Paige Nordland is a senior who is majoring in political science and minoring in health policy. She is the Hit the Bricks Student Director and an OPCD Student Ambassador.
This year, Nordland will lead the Hit the Bricks event. This popular campus tradition brings students from all corners of campus to the Upper Quad to raise money for the Brian Piccolo Cancer Research Fund and encourages students to run laps in honor and memory of those who have battled or are still battling cancer.
Nordland hits the bricks for Dr. David Coates, and she invites others to join her as they think of those affected by cancer while joining in on this special community-building and heartwarming philanthropy event.
Why did you decide to become involved with Hit the Bricks?
I decided to become involved with Hit the Bricks after running for my freshman hall, when I was inspired by the spirit, enthusiasm and profound impact of this event. I saw students, faculty and staff coming together on a sunny day, supporting each other with high fives and loud cheering against cancer.
Could you explain the importance of this campus tradition to you?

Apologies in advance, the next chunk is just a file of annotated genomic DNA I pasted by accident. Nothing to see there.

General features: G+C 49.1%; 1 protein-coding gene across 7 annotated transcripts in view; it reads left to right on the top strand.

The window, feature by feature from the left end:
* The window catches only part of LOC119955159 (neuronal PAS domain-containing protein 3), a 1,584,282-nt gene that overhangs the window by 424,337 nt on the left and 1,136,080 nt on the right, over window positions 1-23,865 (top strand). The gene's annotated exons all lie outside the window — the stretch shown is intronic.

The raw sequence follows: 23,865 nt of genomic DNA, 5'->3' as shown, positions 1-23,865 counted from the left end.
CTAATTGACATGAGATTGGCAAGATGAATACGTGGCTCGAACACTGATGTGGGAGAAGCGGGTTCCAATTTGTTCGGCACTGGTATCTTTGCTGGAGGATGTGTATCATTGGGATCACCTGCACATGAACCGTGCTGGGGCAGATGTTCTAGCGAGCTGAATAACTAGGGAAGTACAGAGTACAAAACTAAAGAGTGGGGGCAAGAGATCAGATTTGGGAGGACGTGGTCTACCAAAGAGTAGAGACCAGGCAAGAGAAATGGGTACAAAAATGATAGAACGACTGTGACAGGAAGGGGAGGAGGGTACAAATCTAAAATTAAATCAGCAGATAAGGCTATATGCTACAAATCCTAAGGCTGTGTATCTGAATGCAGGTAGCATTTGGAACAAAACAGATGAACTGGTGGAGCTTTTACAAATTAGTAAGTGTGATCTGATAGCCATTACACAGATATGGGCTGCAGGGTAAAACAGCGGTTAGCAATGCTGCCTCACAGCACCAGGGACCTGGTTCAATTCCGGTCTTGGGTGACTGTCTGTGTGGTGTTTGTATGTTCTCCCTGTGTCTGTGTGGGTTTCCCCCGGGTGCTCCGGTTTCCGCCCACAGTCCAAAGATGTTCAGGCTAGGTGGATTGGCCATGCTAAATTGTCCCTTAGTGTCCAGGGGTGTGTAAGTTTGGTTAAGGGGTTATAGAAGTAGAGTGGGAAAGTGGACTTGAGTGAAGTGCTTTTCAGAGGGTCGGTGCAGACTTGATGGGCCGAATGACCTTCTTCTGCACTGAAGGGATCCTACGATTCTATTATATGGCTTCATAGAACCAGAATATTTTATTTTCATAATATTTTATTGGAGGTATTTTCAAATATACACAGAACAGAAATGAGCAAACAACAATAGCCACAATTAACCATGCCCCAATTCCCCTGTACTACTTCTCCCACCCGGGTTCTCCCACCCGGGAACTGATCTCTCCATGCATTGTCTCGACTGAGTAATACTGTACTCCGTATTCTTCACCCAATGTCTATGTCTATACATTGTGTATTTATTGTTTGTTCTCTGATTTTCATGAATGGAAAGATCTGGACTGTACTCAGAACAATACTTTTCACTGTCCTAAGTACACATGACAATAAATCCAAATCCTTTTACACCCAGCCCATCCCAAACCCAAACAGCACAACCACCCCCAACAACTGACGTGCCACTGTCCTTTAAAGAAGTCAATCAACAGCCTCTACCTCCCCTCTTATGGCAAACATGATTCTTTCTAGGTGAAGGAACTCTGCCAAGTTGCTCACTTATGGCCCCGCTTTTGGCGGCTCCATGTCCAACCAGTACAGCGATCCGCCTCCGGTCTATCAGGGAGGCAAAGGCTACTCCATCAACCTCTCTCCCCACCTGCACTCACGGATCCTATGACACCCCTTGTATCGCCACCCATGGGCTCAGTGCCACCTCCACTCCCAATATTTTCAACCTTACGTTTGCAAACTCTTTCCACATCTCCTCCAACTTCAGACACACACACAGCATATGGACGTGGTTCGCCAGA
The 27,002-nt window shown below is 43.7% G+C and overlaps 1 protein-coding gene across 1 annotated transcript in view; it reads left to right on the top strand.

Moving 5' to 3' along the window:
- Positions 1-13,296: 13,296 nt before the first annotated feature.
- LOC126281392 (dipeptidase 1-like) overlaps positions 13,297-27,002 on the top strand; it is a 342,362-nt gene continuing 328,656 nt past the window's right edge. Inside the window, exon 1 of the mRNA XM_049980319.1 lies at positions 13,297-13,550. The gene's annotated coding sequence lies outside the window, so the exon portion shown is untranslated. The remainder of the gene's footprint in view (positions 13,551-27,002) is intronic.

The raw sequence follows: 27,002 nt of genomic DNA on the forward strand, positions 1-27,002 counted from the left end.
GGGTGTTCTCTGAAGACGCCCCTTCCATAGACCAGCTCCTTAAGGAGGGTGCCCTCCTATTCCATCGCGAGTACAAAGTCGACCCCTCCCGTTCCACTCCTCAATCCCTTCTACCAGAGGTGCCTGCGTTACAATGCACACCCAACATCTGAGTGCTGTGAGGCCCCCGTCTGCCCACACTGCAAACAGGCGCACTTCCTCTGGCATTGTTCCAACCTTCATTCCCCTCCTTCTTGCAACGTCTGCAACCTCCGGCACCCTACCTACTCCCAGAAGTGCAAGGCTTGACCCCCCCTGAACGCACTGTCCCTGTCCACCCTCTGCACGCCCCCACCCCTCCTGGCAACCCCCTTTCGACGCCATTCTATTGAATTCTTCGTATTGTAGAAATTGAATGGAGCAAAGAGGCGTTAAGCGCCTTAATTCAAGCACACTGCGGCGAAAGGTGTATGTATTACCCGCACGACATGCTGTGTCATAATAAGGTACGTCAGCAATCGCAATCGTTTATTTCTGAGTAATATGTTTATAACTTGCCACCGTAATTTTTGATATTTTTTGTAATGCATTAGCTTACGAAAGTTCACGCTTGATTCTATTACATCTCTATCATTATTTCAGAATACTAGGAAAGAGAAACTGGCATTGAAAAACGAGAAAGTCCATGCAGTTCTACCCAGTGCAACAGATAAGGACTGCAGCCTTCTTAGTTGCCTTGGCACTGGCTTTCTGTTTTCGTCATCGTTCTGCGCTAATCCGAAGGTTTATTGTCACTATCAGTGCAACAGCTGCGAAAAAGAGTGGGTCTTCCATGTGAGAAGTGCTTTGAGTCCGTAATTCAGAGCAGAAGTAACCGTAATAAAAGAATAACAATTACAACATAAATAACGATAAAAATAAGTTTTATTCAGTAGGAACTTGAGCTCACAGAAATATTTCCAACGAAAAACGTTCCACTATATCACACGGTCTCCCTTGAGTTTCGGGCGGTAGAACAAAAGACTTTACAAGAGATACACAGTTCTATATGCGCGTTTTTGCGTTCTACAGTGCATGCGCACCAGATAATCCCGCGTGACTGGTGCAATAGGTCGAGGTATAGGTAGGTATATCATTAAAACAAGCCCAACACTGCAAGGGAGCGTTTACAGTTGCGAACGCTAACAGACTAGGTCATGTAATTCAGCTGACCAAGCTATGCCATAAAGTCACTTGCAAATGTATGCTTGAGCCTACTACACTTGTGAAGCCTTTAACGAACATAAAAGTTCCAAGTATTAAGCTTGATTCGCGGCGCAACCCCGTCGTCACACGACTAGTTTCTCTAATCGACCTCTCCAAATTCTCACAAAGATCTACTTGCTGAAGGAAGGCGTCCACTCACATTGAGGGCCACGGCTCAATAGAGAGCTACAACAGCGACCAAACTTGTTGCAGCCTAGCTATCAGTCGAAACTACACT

Cancer affects everyone in some shape or form. My beloved Wake Forest professor, Dr. Coates, passed away last year from terminal brain cancer. He was one of those witty professors that always kept the class on their toes and challenged us to think beyond our prior notions. His positive impact on my learning and experience here at Wake Forest inspires me to carry out his spirit and love for this community forward.
How have you prepared for the upcoming event?
Our team has prepared for this event by focusing on different spaces such as PR/marketing, campus engagement, fundraising and entertainment. Every year, we examine what we can improve upon from the previous years, and we set personal and collective achievement goals. This year we aimed to better engage first-year students, non-Greek organizations and faculty. We’ve worked with the DeconOne Card Office to increase efficiency by creating an electronic lap recording system through the website and established new relationships with campus and community sponsors. The efforts of this committee are never alone, as we have worked largely across co-chair teams and with various faculty departments and campus staff.
What is your favorite part of Hit the Bricks?
My favorite part of Hit the Bricks is the final remembrance lap, when participants walk a silent lap around the quad. After a full day of energy and enthusiasm, this silent lap draws on the meaning of why we hit the bricks and contribute to cancer research. In this final ceremony, we hear from students and faculty who have been personally affected by cancer to culminate the event.
Why do you think that people should participate?
I think people should participate because whether you decide to run, walk or cheer, your presence adds to the spirit of this event. Hit the Bricks is a way we can come together as a Wake Forest community to embody the values of Pro Humanitate and honor the ones we love.